Results tagged ‘ Rich Harden ’
On Friday, I was walking down the hallway of the Cubs front office when Patti James, the Cubs manager of minor-league operations, told me that Brett Jackson, the Cubs’ first-round pick of the 2009 First-Year Player Draft, was in town to take his physical and cross the T’s and dot the i’s on his contract.
My managing editor, Lena McDonagh, had told me the Cal outfielder was here just moments before, so I told Patti that Vine Line would jump at the chance to take some photos. Every year, we usually try to get a photo of the player signing his contract for our records and for the player and his parents.
Jackson signed a $972,000 deal with the Cubs and will be headed to Mesa, Ariz. At some point he will then head to short-season Boise of the Northwest League.
We met Jackson in the front office conference room and got some shots of him signing his contract. We wanted to take some photos of him out in centerfield–the place we all hope he will be roaming sometime in the near future. Today, however, he just was happy to be at Wrigley Field and in Chicago.
“I love Chicago–it’s a great town,” he said. “Every time I’ve been here it’s been a lot of fun, and the people are so nice here.”
He was going to be on a flight back to California in the early afternoon, so he wasn’t going to have the chance to take in a little Cubs/Sox rivalry. Hopefully it won’t be long before he does. Scouting assistant Alex Suarez, publications intern, Kelsey Peters, and I took Jackson down to the clubhouse to get fitted for a hat and jersey.
His hat size is 7 1/4, but one would’ve thought his head was even smaller, because this kid didn’t have an arrogant bone in his body. There was no big head here.
Just then, Cubs right-hander Rich Harden walked into the clubhouse. It was cool to see this young man seem just a little taken aback at seeing a guy he no doubt grew up watching while Harden was with the Oakland A’s and Jackson was growing up in the Bay Area. I introduced them and they seemed to hit it off.
Cubs right-hander Rich Harden made his return to the mound yesterday after coming off the disabled list earlier in the day. Harden pitched well, despite taking the tough-luck 2-0 loss, giving up just the two runs on five hits and two walks while striking out nine.
Below are a couple of shots taken by one of our auxiliary photographers, Chris Bernacchi.
Infielder Aaron Miles also returned on Wednesday from the disabled list, his shoulder looking better and stronger, he said.
MESA, Ariz.—Every year, major-league ballplayers must endure an annual ritual of combing their hair, shaving their faces clean (or at least somewhat) and mugging for the camera. It is Photo Day for them, and they put their best faces forward, despite the fact it’s 7:00 in the morning.
The entire first floor of Fitch Park is turned into a massive photo studio. Among the participants, the Associated Press, Major League Baseball, Topps and Comcast, among others. It’s all put together very efficiently and organized, led by media relations director Peter Chase and his staff. Our staff photographer Steve Green organizes the photographers in location.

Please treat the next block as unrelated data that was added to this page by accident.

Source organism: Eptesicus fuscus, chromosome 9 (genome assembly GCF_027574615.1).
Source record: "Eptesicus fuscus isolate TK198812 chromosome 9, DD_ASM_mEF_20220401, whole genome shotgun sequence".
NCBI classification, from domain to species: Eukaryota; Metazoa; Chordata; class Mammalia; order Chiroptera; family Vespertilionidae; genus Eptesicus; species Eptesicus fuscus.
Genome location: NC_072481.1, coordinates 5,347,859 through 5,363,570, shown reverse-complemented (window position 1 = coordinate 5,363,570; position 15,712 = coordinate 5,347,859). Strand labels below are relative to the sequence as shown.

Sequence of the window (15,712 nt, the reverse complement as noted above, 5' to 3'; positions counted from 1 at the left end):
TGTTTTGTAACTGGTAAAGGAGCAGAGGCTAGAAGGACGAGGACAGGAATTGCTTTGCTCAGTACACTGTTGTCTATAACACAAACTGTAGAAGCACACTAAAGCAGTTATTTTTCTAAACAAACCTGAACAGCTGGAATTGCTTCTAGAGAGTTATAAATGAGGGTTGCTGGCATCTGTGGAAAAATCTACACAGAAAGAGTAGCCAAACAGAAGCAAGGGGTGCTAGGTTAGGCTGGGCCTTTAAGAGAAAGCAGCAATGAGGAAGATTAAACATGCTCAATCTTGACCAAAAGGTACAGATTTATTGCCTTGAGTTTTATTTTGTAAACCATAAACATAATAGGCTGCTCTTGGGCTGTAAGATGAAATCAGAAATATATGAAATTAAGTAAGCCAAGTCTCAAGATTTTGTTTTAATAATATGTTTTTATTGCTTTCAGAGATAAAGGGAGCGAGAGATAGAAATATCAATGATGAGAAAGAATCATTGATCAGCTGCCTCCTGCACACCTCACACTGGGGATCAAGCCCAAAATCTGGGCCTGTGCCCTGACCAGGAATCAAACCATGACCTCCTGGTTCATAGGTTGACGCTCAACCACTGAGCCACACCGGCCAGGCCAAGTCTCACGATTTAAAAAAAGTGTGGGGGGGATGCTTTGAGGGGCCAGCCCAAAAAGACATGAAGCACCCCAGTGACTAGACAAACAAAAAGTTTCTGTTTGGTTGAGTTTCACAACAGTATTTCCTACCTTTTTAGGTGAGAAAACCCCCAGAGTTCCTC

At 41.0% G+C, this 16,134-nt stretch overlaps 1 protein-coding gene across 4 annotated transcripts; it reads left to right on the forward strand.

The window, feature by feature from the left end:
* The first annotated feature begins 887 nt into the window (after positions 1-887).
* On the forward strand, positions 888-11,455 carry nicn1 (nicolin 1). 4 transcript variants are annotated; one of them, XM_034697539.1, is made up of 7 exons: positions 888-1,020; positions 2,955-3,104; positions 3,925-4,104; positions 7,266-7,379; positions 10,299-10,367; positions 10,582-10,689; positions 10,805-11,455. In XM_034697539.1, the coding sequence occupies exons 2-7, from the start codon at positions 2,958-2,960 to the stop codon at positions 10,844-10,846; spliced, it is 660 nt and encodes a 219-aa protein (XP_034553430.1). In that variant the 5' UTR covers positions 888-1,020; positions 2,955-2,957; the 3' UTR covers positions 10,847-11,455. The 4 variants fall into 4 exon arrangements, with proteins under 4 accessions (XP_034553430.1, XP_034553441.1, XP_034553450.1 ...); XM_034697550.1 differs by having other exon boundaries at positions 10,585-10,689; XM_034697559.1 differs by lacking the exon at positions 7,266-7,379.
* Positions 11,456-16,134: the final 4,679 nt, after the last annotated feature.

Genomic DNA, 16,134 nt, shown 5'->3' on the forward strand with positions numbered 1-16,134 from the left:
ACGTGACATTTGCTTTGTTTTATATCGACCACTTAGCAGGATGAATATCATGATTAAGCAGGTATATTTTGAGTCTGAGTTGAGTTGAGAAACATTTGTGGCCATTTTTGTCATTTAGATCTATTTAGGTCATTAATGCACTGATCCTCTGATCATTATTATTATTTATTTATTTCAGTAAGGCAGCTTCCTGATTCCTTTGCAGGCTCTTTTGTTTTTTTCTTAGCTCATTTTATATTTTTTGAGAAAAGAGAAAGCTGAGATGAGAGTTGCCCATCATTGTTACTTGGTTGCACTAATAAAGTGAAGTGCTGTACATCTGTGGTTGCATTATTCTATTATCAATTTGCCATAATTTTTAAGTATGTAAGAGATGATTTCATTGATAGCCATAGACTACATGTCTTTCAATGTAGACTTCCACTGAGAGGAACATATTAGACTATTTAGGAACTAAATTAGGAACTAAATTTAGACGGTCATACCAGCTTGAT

For the most part, all the players arrive at their designated times, albeit bleary eyed. There are very compliant to whatever poses we ask them to do. Steve and I are there to do a special photo shoot for our gameday program, CUBS2009. We had scripted the poses beforehand knowing we wouldn’t have more than a minute with each one.
The shoot went swimmingly. We got some great shots Geovany Soto and Ivan DeJesus modeling the WBC jersey of their home country Puerto Rico. We also got a couple and of Mike Fontenot and Carlos Zambrano doing their pregame routine of “Z” hammering “Font” into the ground. They were very playful and the shots turned out great. But to see them, you’ll have to get the program at Wrigley Field!!!!
We also got Ryan Dempster and Rich Harden playing hockey with hockey sticks and using a baseball as a puck. Tremendous. Chad Gaudin and Reed Johnson seem like they are in a competition to see who can look most like a billy goat. Perhaps when they finally shave off their goatees, we can say we killed the “curse of the billy goat!”
Of course, then there was manager Lou Piniella, who’s seen his fair share of photo days. In fact, say Lou, how many of these photo days have you seen?
“Too many,” he laughed.
However, Cubs legend Billy Williams skipped photo day and went straight out to the field..
“‘Greenie!’ You don’t need me, right? Man, you got enough pictures of me after all these years. Look, after you turn 65, your face don’t change much year to year,” Williams said, cracking up all the photographers.
Hey, when a Hall of Famer says he doesn’t want to take a picture, he doesn’t have to take a picture.
We also worked with Morry Gash, the photographer from AP. I asked him for a photo that he shot the other day. It was such a candid shot of Alfonso Soriano that I had to ask him if we could just borrow it for the blog.
But altogether, the photo shoot–and day–worked out very well….I’d encourage everyone to check out the gameday program the next time you’re at Wrigley Field. The pictures and experience was certainly worth more than a 1000 words.
PS. And one special note of sympathy goes out to our hitting coach Gerald Perry, who also was not at photo day. He lost his father last Friday to colon cancer. We are all thinking about you, G.